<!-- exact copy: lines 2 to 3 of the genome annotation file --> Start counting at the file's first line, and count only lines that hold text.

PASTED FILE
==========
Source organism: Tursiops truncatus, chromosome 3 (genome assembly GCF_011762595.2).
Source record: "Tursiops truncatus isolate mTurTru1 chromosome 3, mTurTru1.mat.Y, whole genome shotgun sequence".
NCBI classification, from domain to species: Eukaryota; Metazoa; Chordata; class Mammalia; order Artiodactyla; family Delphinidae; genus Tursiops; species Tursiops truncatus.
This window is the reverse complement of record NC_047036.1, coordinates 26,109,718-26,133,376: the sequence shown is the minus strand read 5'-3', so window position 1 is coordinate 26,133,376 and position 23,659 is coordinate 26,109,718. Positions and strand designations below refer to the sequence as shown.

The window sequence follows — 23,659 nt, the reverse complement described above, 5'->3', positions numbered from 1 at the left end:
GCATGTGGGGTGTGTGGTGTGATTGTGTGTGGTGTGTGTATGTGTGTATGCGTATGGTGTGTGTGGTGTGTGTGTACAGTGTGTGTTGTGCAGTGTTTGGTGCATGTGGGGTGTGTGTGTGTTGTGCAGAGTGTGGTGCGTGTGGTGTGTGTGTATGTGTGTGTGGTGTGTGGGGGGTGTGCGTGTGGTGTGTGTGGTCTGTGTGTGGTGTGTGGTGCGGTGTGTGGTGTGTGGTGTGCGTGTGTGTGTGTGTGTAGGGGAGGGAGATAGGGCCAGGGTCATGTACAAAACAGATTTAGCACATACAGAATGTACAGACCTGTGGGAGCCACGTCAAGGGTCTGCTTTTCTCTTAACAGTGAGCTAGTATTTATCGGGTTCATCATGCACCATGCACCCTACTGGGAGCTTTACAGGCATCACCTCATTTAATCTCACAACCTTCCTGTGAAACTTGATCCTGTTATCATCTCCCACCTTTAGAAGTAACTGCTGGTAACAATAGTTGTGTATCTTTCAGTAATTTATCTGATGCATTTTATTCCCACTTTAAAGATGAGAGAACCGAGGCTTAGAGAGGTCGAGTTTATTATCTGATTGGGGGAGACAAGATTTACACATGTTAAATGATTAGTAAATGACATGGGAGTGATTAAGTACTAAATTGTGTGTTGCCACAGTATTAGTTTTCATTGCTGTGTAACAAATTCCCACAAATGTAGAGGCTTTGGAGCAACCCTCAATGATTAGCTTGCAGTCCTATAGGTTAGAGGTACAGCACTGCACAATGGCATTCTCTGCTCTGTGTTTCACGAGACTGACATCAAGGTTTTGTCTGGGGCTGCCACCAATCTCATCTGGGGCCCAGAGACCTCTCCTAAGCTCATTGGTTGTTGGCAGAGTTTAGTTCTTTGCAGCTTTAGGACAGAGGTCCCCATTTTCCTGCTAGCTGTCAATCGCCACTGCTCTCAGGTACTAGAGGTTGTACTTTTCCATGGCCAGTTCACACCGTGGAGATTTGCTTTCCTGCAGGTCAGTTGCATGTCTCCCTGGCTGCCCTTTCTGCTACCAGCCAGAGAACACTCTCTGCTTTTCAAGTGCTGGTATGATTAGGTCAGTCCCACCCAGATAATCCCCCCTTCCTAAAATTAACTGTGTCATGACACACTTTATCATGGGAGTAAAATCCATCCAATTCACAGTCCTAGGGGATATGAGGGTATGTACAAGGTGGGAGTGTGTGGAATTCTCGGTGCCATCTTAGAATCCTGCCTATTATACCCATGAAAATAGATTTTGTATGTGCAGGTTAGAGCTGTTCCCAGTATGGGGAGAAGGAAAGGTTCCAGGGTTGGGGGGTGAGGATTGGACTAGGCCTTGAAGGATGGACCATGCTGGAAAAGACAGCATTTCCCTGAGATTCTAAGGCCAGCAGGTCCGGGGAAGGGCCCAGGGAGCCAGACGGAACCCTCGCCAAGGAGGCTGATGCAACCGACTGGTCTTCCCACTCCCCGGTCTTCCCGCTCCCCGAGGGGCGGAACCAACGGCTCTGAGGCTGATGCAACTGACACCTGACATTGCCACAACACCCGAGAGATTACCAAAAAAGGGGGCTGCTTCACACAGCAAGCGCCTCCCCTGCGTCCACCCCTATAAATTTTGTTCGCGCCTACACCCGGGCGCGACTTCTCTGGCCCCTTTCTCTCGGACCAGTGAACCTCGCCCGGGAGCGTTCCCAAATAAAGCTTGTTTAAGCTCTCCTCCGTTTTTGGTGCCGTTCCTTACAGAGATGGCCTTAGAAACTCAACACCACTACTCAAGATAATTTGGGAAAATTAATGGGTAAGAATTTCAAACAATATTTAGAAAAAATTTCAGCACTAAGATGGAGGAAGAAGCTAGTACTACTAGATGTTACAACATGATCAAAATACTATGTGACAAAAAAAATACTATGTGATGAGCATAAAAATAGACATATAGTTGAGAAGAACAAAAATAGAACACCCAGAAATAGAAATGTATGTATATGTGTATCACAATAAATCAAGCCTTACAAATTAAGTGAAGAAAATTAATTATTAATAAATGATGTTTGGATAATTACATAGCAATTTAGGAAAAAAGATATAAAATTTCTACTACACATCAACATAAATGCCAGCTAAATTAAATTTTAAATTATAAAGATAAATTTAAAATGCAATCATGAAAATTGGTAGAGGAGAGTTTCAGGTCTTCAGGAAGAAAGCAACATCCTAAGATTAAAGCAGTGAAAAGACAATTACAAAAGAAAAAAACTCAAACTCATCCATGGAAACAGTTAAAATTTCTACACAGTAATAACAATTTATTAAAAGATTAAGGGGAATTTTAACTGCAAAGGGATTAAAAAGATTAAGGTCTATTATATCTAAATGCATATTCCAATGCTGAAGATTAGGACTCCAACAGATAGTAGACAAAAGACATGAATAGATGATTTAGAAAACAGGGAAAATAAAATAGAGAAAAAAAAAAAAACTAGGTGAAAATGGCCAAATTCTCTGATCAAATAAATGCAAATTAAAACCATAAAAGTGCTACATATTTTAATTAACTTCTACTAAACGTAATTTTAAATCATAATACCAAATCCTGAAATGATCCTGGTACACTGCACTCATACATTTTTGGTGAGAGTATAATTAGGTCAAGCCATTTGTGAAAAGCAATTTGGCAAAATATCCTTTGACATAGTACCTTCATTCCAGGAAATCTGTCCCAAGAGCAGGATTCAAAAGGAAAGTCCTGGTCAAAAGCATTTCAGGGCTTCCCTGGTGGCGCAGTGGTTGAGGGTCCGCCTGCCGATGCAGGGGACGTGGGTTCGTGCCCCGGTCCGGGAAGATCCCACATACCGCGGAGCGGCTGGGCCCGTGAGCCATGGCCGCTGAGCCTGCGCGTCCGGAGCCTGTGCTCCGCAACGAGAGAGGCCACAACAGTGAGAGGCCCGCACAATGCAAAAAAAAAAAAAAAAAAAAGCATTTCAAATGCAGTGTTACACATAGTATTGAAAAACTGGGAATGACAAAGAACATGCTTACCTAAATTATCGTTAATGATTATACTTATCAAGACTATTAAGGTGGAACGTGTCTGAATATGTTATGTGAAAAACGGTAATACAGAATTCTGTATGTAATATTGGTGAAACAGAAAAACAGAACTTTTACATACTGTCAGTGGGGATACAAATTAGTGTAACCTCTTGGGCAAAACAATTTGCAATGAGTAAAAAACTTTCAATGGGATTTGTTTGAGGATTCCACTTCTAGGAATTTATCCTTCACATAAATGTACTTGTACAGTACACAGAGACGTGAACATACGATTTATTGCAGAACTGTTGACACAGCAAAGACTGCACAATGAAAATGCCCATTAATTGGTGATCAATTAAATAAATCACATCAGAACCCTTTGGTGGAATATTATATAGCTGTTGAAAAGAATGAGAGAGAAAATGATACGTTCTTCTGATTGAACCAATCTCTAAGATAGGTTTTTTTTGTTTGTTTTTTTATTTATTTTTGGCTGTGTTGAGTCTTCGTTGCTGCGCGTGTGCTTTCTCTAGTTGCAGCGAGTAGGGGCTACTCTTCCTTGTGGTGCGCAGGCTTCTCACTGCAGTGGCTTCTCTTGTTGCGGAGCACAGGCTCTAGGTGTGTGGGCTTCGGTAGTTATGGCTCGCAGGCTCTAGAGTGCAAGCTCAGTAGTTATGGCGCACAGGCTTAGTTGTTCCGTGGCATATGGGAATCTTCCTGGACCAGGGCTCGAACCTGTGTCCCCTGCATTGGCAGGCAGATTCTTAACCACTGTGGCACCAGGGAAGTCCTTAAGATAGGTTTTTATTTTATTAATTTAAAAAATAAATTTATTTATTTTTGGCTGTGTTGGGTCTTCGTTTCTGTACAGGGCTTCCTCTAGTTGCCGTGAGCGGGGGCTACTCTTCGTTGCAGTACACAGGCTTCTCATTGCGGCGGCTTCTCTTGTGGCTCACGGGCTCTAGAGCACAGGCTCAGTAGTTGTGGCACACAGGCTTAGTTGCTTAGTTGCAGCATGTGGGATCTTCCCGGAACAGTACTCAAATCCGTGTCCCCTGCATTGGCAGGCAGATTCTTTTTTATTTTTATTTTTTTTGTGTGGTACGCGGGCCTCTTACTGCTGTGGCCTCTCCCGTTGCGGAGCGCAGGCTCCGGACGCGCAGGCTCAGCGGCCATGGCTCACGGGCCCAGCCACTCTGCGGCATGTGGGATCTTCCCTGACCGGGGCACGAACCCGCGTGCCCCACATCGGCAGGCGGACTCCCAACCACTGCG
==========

Source record: "Tursiops truncatus isolate mTurTru1 chromosome 3, mTurTru1.mat.Y, whole genome shotgun sequence".
NCBI classification, from domain to species: Eukaryota; Metazoa; Chordata; class Mammalia; order Artiodactyla; family Delphinidae; genus Tursiops; species Tursiops truncatus.